“Certain air navigation service providers have already taken mitigation measures, consisting of the restriction of DLS operations to aircraft equipped with specific avionics through so-called ‘white lists,’ so as to address potential safety impacts of those PAs in the operations of data link service,” the EC said.
Just 40% of operators would have been ready for the mandate, the investigation found, and only 70% of the necessary ground infrastructure would’ve been ready and fit for use. The implementation of CPDLC is critical to European airspace, with voice channels that have become heavily congested. Compliance will involve retrofitting aircraft with FANS, 1/A router, antenna, CPDLC interface and VHF Data Link Mode 2 radio (VDLM2).
The FAA’s Bruce DeCleene will be a keynote speaker at the Avionics for NextGen 2015 conference later this year, opening the discussions about the modernisation of the National Airspace System.
The two-day conference, set for October 14 and 15 will open with Mr DeCleene’s discussion about the FAA’s progress with the implementation of major flight technology projects for the benefit of the aviation community as a whole.
Four initiatives are to be targeted over the next two to three years:
- Performance Based Navigation (PBN)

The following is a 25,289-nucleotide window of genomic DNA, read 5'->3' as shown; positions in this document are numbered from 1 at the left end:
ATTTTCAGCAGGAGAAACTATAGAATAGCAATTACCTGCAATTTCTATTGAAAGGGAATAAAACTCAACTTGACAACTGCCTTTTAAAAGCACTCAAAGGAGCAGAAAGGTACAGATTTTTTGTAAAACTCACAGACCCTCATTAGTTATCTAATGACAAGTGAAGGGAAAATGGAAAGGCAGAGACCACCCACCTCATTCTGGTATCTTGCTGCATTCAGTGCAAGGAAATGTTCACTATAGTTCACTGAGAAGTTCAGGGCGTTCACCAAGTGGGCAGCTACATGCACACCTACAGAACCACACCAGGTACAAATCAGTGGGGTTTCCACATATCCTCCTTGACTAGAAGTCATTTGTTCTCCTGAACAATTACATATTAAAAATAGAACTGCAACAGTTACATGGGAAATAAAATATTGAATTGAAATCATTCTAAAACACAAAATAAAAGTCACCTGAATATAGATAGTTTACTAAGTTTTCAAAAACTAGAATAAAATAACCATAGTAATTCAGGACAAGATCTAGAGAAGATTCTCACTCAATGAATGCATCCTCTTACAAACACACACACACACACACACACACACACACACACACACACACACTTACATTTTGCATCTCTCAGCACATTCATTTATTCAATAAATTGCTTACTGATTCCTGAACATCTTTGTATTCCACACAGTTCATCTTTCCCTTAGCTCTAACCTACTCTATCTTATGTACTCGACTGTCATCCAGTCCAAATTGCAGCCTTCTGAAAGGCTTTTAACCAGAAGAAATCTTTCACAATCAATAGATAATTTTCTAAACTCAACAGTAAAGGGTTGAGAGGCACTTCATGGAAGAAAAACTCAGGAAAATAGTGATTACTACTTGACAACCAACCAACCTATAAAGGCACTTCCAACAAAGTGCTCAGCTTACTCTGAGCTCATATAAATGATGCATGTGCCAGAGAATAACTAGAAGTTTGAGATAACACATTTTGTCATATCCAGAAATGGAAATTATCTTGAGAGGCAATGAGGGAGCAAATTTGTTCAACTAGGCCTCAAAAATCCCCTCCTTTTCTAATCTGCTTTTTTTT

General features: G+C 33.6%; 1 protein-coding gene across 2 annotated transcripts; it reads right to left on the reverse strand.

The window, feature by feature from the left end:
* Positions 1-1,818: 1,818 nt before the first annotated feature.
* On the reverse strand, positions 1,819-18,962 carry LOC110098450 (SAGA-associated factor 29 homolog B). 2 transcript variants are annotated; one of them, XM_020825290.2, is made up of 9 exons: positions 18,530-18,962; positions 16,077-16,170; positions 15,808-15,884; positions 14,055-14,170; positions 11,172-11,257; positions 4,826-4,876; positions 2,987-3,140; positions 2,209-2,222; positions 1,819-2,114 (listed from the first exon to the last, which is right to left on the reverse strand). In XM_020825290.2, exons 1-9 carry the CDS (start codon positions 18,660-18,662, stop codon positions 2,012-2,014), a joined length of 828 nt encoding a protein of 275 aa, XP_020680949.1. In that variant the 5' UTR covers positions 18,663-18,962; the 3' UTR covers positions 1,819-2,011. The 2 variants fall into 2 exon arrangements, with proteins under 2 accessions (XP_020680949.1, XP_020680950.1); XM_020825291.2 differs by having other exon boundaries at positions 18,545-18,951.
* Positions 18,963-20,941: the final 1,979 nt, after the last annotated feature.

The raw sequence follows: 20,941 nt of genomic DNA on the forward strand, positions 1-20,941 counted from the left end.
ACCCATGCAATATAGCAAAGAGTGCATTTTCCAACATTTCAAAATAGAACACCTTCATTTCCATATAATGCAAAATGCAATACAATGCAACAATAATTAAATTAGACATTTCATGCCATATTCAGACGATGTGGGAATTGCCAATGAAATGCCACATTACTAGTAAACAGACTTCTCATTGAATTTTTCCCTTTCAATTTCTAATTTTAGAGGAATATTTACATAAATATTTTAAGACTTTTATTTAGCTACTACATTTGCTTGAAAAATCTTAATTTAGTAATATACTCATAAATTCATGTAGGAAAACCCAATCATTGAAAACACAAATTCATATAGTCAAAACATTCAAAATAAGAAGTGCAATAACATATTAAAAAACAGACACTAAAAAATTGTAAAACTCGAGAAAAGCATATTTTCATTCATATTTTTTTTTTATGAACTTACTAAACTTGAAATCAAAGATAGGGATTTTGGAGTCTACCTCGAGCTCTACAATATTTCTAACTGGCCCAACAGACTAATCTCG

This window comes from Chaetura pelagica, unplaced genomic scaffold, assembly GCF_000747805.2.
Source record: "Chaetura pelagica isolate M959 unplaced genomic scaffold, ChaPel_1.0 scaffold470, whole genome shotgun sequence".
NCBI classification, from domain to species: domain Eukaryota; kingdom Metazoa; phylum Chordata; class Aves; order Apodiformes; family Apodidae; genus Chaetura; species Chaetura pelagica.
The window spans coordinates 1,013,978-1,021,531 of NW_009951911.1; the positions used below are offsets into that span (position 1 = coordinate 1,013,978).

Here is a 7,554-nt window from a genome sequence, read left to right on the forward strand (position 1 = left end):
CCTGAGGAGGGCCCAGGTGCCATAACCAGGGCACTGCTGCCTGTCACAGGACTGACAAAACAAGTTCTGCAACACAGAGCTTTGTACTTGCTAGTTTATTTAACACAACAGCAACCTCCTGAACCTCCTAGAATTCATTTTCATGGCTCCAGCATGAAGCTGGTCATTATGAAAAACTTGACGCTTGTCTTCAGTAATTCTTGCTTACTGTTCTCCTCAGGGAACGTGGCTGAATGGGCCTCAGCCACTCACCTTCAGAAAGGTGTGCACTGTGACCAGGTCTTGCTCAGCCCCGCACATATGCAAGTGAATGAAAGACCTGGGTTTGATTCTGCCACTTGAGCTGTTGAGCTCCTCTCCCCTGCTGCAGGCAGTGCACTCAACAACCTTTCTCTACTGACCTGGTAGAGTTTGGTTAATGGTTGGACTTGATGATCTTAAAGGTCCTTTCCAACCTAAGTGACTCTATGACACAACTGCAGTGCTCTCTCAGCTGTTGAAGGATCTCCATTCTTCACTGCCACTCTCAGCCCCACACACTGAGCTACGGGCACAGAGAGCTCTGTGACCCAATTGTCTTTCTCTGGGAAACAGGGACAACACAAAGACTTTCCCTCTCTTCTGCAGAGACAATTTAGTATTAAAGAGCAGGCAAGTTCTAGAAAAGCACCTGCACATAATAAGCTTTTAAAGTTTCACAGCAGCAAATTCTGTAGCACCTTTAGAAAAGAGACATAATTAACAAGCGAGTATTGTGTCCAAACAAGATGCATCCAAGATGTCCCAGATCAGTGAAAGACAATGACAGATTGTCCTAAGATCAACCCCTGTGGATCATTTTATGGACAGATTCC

- Multiple runway operations
- Surface & data sharing
Also open for discussion at the conference will be the ability of a range of different aircraft types to use existing infrastructure to implement next generation communications initiatives, such as CPDLC, and the ADS-B network in addition to discussions regarding Optimised Profile Descents (OPDs) and the wide area augmentation system.
The challenges associated with the provision of new procedural initiatives and the creation of increased peak throughput at the U.S.’ busiest airports, including re-categorisation of aircraft wake turbulence characteristics will be highlighted at the conference and attendees will hear from pilots and air traffic controllers about the advantages of Controller-Pilot Data Link Comms (CPDLC) and Required Navigation Performance (RNP) in terms of the improvisation of the use of national airspace, fuel cost savings and operational efficiencies.
It is hoped that many questions will be answered at the conference and operators will be assisted with their decision-making regarding the right investments to make for onboard technology to meet the objectives of the NextGen air transportation system.
Pilots and Air Traffic Controllers in Canada are embracing aviation technology’s finest innovations and are using text messaging rather than radio to relay mission-critical transmissions and instructional data.